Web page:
Where are your conversations heading? Using the arc of the coaching style conversation

As a leader, have you ever had an inconclusive conversation with colleagues about how they are going to address an issue that has arisen? Did it leave you feeling uncertain, unclear on the outcomes and actions? 

Understanding the arc of conversations and having useful questions to hand can change all this.

Here’s our simple four-step guide to navigating that arc and cutting the confusion.


1.    Start with the end

Do you ever – to borrow from author and expert Stephen Covey – start with ‘the end in mind’? 

One thing I’ve observed when working with groups to problem-solve and find solutions is how often they dive in without getting clear on what needs to be different. 

Try asking

  • What are you aiming for?  

  • What would be a desirable outcome?

  • What would success look like?

  • If this was working perfectly, what would it look like/be like?

  • What are our aspirations here?

These questions help get a clear picture of the intended direction or outcome. Establishing that end point can really assist the group or individual to focus their attention and ask questions that expand the detail, explore possibilities and build on ideas that lead to the shaping of feasible options to research further, try out and implement. 

2. Map the pathway

Knowing that there is an arc to such conversations can make them more focused and impactful. Think of it as a route map if you like. 

Once you’re clear on what the outcome is, you can move into exploring the topic. 

  • What do you need to do make that desirable outcome a reality?

  • What’s happening in the environment that might sabotage or support it?

  • What might the options, opportunities or obstacles be? 

  • What else is possible, plausible and preferable? 

  • What questions, queries and quantifiables need addressing? 

 Questions are powerful allies and can generate divergent thinking.

Being willing to stay in the question, be open-minded rather than judging, criticizing, or jumping to conclusions and ask questions for which you don’t have the answers creates a great atmosphere. It enables people to operate more from the pre-frontal cortex part of the brain, where new ideas, insights and inspiration lie. You literally are firing on all cylinders – and to most people that feels energizing.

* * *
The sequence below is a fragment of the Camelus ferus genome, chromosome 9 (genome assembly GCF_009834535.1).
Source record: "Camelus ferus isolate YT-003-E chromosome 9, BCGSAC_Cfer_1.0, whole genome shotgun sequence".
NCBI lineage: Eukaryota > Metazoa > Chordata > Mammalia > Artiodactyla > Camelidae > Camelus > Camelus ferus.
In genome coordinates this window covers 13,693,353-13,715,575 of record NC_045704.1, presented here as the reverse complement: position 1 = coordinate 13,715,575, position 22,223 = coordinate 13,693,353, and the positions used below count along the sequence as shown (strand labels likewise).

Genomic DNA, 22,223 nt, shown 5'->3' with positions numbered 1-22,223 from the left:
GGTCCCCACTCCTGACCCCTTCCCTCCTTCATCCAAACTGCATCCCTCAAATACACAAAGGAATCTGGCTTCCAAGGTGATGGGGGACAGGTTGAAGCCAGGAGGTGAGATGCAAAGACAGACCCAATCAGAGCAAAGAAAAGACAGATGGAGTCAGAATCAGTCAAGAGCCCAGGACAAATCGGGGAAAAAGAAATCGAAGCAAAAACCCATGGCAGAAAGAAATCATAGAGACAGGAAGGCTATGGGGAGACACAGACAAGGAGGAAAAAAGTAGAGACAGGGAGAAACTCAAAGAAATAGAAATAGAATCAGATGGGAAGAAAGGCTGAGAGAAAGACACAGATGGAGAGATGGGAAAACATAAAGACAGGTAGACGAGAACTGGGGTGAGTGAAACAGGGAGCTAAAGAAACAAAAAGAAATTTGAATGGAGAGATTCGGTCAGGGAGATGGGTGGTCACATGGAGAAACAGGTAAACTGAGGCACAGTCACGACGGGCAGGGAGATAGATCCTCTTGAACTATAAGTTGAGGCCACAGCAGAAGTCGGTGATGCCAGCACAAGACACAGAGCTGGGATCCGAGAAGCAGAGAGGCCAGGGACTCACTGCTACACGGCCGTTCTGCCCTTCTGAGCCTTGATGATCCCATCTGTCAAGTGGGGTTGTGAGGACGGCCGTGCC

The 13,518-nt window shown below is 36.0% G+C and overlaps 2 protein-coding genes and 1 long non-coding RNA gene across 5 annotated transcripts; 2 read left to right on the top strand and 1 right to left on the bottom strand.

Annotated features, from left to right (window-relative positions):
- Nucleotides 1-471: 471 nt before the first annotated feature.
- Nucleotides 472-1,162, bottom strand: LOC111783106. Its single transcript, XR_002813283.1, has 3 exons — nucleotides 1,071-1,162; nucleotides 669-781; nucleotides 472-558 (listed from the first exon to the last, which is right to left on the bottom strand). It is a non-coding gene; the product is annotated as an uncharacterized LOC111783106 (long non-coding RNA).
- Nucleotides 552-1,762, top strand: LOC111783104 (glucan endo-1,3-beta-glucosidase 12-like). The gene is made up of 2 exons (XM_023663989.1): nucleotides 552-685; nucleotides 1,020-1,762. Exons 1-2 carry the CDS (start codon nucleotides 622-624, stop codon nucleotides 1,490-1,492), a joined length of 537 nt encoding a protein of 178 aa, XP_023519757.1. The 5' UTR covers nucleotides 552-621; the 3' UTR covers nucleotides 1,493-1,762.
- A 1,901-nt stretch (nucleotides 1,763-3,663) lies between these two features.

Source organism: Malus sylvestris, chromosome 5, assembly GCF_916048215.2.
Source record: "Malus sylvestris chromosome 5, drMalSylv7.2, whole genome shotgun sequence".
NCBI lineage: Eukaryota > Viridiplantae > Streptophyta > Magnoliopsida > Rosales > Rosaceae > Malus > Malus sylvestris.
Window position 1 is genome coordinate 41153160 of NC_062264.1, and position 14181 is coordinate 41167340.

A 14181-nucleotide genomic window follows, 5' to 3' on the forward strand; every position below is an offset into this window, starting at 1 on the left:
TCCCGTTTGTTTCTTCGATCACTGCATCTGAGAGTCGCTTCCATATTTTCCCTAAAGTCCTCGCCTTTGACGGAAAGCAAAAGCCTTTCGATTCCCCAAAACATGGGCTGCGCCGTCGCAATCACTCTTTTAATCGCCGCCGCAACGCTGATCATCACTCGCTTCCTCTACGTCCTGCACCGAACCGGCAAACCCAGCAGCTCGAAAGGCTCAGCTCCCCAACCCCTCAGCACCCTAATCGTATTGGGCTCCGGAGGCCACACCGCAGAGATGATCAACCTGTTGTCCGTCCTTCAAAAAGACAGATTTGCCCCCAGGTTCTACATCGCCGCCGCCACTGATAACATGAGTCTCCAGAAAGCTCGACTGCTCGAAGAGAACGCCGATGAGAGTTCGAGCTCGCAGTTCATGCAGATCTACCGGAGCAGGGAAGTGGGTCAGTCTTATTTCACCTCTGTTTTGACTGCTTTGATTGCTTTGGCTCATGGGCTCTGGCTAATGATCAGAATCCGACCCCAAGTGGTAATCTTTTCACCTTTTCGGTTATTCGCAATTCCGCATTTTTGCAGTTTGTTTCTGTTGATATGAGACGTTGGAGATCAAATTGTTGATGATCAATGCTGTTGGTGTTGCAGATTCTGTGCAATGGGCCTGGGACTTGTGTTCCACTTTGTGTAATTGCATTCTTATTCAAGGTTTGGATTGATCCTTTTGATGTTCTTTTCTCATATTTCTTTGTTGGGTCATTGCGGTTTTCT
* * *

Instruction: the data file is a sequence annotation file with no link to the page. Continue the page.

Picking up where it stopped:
3. Into the nitty gritty

Once ideas have been generated and fleshed out, you can transition to the ‘how’, and define action points and time frames. 

  • What will be done? 

  • By when?

  • What additional support or resources are required?

Specifying clear next steps helps create ownership, commitment and accountability. 

4. The vital step

For most people, the conversation ends there and yet in many ways it’s only the beginning.  Refinements, improvements, personal insights and learning come from the final stage of reviewing. Usually this is a separate conversation that takes places days or weeks later, once time has lapsed for the actions to be taken.  

I’m reminded of Reg Revan’s equation L≥C that states ‘learning must be equal to or greater that the rate of change’.

What that means is for a business or organisation to survive (let alone thrive) it must learn at a greater rate than the rate of change in which it operates.   But in our fast-paced, action-orientated world this phase often gets missed.     

Taking time to review provides an opportunity for individuals and the team to identify what worked, glean insights and learn from their experiences. Sharing such learning can have collective and business benefits, developing people at the same time.  

Next time you’re in a meeting or having a one-to-one, think about applying the arc of conversation.  


If you’d like more help with questioning skills, we’ve created a Question Bank: a quick and easy-to-use set of open prompts to support teams and leaders in developing and practicing their skills. To find out how they can help you, go here.